SpinyNorman Re:This is good (564 comments)

Yep - 2014 will be the year of Linux (with hot grits).

about 4 months ago

SSD Manufacturer OCZ Preparing For Bankruptcy

SpinyNorman SSDs need NAND.... (182 comments)

OCZ is/was a horribly managed company, but IMO one of their other core problems is/was that they arn't a flash memory (NAND) manufacturer... Difficult to compete on price when their major SSD competitors (Intel, Samsung, Crucial/Micron, SanDisk) all have their own fabs...

about 5 months ago

Atlanta Man Shatters Coast-to-Coast Driving Record, Averaging 98MPH

SpinyNorman Re: "Driving like a fool" (666 comments)

Presumably you're assuming a 6 chamber gun with one bullet and "therefore" a 1-in-6 chance of getting shot.

However... due to the weight of the bullet, when you spin the chamber prior to firing, the bullet will tend (due to gravity) to end up in one of the lower vs the highest (firing) positions, so the average chance of getting shot should actually be somewhat less than 1-in-6.

about 5 months ago

Tim Cook May Not Know Why, But Samsung Is Winning in China

SpinyNorman Re:scale (327 comments)

The story is clearly about the competition between Apple and Samsung, and fact is that Samsung now makes more profit ($5B last in most recent quarter - that's earnings, not revenue) from smart phones than Apple does.

Apple has mostly saturated the US market and to save the stcok price from collapsing needs to find other markets for growth... China was one big hope, but it appears it's not happening. That's certainly news.

about 9 months ago

News Worth Buying On Paper

SpinyNorman Re:For how long...? (106 comments)

And now someone like Henry Blodget is trying to say that newspapers need stuff that can't be found elsewhere to survive, which basically means to become the local gossiping outlet?

That's your conclusion, not his.

Investigative journalism is indeed unique content - the product of unique real people with the investigative skills to unearth and develop these stories. Watergate didn't hit the news via a syndicated Whitehouse press release.

You're also going to find more compelling content in media that is published less frequently, or in occasional rather than daily editorials. At web-speed you're just going to get a firehose of daily chatter.

about 9 months ago

Compared to my 1st computer's memory ...

SpinyNorman 4,000,000 actually (587 comments)

From a NASCOM-1 1MHz Z-80 with 2KB of RAM in 1978 to a 3GHz PC with 8GB of RAM today.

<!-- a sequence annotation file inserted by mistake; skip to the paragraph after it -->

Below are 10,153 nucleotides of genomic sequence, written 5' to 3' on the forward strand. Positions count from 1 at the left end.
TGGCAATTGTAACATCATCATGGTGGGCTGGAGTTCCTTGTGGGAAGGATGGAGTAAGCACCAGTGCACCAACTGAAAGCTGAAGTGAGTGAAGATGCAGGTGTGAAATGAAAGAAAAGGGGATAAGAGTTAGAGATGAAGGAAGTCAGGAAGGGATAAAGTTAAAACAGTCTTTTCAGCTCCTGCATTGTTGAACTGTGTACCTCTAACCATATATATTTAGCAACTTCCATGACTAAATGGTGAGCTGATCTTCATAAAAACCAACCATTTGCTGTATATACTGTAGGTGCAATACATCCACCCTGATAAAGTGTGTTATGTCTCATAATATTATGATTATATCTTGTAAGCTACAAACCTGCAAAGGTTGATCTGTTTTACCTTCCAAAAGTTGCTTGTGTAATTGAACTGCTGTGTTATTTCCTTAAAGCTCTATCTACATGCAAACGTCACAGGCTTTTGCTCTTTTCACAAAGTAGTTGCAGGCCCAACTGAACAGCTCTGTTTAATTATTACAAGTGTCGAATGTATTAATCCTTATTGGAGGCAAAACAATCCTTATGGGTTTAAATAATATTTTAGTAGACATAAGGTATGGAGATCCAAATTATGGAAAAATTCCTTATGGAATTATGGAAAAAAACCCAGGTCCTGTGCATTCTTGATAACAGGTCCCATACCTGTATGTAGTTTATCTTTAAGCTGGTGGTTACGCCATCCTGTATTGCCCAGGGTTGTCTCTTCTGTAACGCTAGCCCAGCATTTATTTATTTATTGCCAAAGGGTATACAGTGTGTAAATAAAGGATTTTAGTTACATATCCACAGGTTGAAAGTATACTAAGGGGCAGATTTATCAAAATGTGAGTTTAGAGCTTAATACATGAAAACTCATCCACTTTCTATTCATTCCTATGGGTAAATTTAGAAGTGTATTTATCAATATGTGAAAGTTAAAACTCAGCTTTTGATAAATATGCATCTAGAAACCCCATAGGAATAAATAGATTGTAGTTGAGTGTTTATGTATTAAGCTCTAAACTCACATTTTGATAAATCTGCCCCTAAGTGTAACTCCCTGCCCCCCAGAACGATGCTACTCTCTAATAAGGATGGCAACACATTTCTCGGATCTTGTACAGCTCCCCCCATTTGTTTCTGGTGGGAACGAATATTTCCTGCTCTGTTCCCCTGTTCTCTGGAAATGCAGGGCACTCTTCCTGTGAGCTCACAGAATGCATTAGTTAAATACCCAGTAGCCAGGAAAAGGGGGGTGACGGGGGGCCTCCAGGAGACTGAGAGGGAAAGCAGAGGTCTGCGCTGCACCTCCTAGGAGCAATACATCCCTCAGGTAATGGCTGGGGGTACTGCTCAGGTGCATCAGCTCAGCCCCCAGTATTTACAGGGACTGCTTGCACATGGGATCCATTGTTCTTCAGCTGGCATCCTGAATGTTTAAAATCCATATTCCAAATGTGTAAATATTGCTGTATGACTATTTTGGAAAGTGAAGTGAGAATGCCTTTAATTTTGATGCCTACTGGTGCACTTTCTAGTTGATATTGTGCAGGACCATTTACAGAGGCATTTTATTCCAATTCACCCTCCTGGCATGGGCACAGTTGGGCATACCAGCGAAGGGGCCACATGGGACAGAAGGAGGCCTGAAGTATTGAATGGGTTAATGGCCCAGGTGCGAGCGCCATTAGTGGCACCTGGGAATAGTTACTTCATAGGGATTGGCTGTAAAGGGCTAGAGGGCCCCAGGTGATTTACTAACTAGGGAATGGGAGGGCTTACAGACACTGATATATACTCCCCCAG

about 9 months ago

Ask Slashdot: What Is the Most Painless Intro To GPU Programming?

SpinyNorman OpenCV (198 comments)

Try Intel's free OpenCV (Computer Vision) library, which includes GPU acceleration.

about 9 months ago

Tar Pitch Drop Captured On Camera

SpinyNorman Not really... (142 comments)


Old glass windows more likely show variability in width due to the way "plate" glass used to be manufactured... It was spun out into a sheet under centripetal force by swirling a blob of molten glass on a rod (the center swirly piece, broken off the rod, sometimes being seen in old cottage windows, etc).

about 9 months ago

I use a screen protector ...

SpinyNorman Screens?! (194 comments)

I don't need no stinking screens!

I browse /. using Lynx on an ASR-22 teletype hooked up to a 300 baud acoustic coupler, you insensitive clods!

about 9 months ago

What Features Does iOS 7 Need?

SpinyNorman Re:/. is a bad place for Apple feature advice (262 comments)

Adding features doesn't necessarily mean making the user experience/interface more complicated, although that's certainly the norm in the software industry.

For example, Siri has the potential to be the main user interface to new features without the user having to be aware of them at all unless they are using them.

The user interface also doesn't have to be the same for everyone - it could potentially adapt to the user such that a user that routinely invokes advanced functionality could choose to have the corresponding controls promoted to a more prominent place in the UI.

about 10 months ago

Dao, a New Programming Language Supporting Advanced Features With Small Runtime

SpinyNorman Re:Do they have tail-recursion or lazy evaluation? (404 comments)

I don't know what the case is with Dao, but optionally typed doesn't necessarily mean no type checking. For example, in Google's Dart, variables are optionally typed in the sense that if you choose not to statically declare their type then the type is determined dynamically by assignment - but they are stll typed.

about a year ago

How Should the Law Think About Robots?